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By Joelle Berger

When searching for a New York City apartment, we evaluate the neighborhood: subways, laundromats, grocers, schools. We carefully, prudently, weigh the statistics, determining which are the true deal-breakers and which we can live with. We try our best to make informed decisions, but around every unexamined corner lurks a surprise. Something we never considered, because we never thought we needed to.

Four years ago, soon after renting my Lincoln Square apartment, I discovered my own surprise: I live in a food delivery dead zone. Dead like a side of kale.

My sob song plays as follows. I live on 67th Street, blocks from the Big Bouluds and other post-show establishments. Most Hell’s Kitchen restaurants stop delivering at 59th Street. Most Upper West Side restaurants cut off at 72nd Street. Those of us sandwiched in between must fend for ourselves, in our own little subdivision that objectively appears convenient in all other aspects of life – just not this.

Nonsense, one would think. Not in a city with enough Thai-style noodles to fill the McCarren Park Pool. But a brief analysis of Seamless proves my plight. Fourteen restaurants claim to deliver Thai food to my address; however, one must not be fooled by the labels. Out of those 14 restaurants, eight are actually sushi spots with a splash of Pad Thai. In a worldly fashion, one of these places holds itself out as serving Chinese, Japanese, and Thai. No, thank you. The remaining six Thai restaurants do not fare much better: one charges a delivery fee for my apartment being out of range, one has an hour-plus delivery estimate, and three have a three-star rating or less (for good cause – I’ve tried them all). Ergo, no noodles for me.

We are not completely without options: hummus and sushi options. I could recite a dissertation on which hummus restaurants serve meat and which sushi restaurants serve spicy rolls with super-minced fish. These specialty options, however, lose luster and add up over time.  I don’t order sushi every week for the same reason I don’t walk over to Shun Lee and take out a garlic lobster. Absent the occasional polar vortex, if I wanted to spend that kind of change, I would eat out.

Dramatics aside, living in a delivery dead zone has had its silver lining. Like many bad surprises in this city, we cope with them. Grow from them. This Lincoln Square apartment is where my now-husband and I first moved in together. We were in our mid-twenties, both embarking on our careers and not knowing much about cohabitation, or adulthood. Our delivery dilemma subtly pushed us toward the grocery store. Over time, I learned not just how to cook, but to love to cook, a passion built from circumstance alone. I aim to prepare dinner four nights a week, which affords us the balance of enjoying great meals out on the weekend – far, far outside of our neighborhood.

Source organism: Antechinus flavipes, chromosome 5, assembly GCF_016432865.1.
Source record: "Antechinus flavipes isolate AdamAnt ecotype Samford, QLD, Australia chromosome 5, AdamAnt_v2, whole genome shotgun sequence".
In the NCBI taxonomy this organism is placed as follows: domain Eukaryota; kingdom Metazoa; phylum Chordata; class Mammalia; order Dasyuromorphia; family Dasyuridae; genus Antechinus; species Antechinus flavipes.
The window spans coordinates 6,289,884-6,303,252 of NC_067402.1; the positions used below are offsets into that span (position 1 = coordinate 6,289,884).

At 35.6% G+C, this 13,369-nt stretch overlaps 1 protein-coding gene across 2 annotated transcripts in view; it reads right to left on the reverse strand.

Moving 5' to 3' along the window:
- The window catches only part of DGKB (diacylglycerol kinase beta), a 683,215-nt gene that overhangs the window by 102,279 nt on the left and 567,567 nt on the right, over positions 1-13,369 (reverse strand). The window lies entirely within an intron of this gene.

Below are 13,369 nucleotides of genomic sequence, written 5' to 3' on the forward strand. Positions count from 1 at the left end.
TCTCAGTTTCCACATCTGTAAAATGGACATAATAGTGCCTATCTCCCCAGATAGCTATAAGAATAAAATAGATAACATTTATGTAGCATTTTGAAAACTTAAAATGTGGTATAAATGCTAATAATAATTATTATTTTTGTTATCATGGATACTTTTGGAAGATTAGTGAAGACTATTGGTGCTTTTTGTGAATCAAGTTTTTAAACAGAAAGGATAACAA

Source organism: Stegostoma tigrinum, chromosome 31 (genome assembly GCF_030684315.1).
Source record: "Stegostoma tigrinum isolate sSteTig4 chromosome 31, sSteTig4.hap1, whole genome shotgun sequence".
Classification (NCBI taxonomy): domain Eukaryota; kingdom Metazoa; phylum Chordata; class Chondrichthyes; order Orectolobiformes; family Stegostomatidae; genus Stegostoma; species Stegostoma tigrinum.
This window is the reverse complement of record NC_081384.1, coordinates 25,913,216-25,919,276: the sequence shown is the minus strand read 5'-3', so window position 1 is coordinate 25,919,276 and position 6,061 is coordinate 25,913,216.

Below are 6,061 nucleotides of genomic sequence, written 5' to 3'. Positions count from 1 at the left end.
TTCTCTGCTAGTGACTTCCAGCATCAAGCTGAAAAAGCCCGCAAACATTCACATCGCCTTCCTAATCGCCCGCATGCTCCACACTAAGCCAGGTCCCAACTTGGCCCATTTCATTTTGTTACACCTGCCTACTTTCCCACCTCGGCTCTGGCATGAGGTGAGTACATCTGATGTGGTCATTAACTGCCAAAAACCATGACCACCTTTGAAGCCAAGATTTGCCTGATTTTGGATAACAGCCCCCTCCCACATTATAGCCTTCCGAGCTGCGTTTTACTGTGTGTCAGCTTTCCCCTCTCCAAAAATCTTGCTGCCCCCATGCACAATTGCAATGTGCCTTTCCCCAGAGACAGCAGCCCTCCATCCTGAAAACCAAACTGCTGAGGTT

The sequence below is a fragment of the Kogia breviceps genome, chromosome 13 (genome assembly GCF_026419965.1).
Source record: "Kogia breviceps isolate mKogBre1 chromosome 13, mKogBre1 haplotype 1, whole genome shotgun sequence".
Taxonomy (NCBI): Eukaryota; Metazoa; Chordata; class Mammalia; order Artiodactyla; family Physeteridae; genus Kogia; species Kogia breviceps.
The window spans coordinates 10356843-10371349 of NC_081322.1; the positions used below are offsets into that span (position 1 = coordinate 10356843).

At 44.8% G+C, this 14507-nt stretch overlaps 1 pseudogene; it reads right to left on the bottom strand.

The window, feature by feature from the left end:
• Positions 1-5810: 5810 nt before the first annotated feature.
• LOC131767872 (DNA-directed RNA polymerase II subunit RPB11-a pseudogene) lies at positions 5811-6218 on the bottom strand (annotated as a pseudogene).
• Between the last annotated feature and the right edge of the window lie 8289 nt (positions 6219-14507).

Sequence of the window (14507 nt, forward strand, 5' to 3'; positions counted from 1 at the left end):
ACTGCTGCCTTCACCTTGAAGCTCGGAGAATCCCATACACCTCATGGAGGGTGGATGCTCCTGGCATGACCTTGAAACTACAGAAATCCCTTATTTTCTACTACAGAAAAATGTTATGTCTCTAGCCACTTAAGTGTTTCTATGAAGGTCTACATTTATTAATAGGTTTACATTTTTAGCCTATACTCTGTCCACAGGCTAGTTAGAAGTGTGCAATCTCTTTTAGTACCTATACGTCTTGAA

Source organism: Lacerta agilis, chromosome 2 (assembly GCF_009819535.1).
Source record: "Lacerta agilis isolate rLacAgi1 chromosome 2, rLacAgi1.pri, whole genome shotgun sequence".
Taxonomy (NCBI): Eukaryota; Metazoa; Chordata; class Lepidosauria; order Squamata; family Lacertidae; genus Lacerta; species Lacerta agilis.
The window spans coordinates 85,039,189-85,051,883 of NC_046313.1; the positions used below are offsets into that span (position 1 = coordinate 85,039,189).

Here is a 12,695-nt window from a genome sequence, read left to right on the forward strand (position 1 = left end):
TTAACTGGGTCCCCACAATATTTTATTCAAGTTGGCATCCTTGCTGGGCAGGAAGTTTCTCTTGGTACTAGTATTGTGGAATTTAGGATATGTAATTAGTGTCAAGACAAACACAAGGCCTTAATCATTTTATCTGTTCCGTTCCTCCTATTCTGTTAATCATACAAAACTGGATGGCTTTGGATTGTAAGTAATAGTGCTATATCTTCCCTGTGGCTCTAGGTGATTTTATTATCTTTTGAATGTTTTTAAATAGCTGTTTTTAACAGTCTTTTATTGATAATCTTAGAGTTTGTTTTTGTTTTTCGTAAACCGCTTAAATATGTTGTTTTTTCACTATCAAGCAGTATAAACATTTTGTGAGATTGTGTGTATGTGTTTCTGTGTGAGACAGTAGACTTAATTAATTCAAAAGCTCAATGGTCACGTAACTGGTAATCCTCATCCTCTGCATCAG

But every month has its rainy night; or in this year’s case, every year has its snowy month. I may have risen above my culinary challenges, but I still hold out hope that on one such night, a perfect Thai noodle will arrive at my door. Hell’s Kitchen and Upper West Side establishments should take notice: there are thousands of hungry New Yorkers in my dead zone, and likely in other dead zones, waiting with open wallets, looking to open our doors.

Joelle Berger is an attorney by trade and a writer and food blogger by heart.

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ABSURDITY, COLUMNS, FOOD | 23 comments | permalink
    1. Ilene says:

      I’m curious where u grocery shop (assuming you go to a brick and mortar store)…especially since the closing of Food Emporium on Bdwy & 68th! There’s Whole Foods (a/k/a Whole Paycheck) at Columbus Circle and then Trader Joe’s on 72nd (w/inconsistent inventory, subpar produce and long lines) or Fairway even further uptown (74th St). West of Bdwy, it’s difficult to even find a Korean market!

      • Kate says:

        RIP, the Food Emporium on 68th. I miss it every day. The space has been empty for over a year; what a waste.

        It sucks not having a standard supermarket in the neighborhood.

    2. sam says:

      Great article! I lived on 63rd/bway for 3 years and I feel your pain! I was lucky enough to live on the cusp of a number of HK restaurants.

    3. Jeff says:

      That is definitely an awful spot for delivery. For what it’s worth, I did notice that the very good Merilu Pizza al Metro recently started delivering all the way up to the 70s, so that’s one option for you.

    4. D. Adams says:

      This is spot on! Great writing too! We demand decent noodles.

      I hope the old Food Emporium space is filled with a better grocer. While super convenient, Food Deplorium was terrible and their prices were awful.

      More Joelle Berger articles!

    5. Michele says:

      We agree. Signed, everyone who works at ABC Television.

    6. whatsupduck says:

      Have you considered restaurants that may not be on Seamless? (A convenient website for consumers, but one that isn’t so great for restaurant owners). As someone who grew up in Lincoln Towers, behold my list:

      1) “Original” Rays on Columbus. Yes, they deliver to you.
      2) The West Sider (68th)–great diner food
      3) Ollies–the one that wasn’t burnt to the ground. I believe they also do sushi.
      4) SHUN LEE. HELLO! BEST FOOD AROUND. They deliver to you. I know you commented on the boredom, but are you aware that you can special order a dish, and also order dim-sum from the cafe?
      5) Rosa Mexicana will deliver to you. Call them.
      6) Grand Sichuan — 75thish. They deliver to you.
      7) Every restaurant on 72nd St–Fisher’s, Giacomo’s, the Sushi spot, the Thai place, and the bagel store.
      8) Speaking of which, Bagel Talk. Call them. Talk. They deliver.

      This list is just off the top of my head, mind you, but surely there’s a lot more.

      You have a strong stylistic voice and good thoughts. You might want to consider a bit more research (or asking your law intern to do the fact-finding for you) before penning another piece.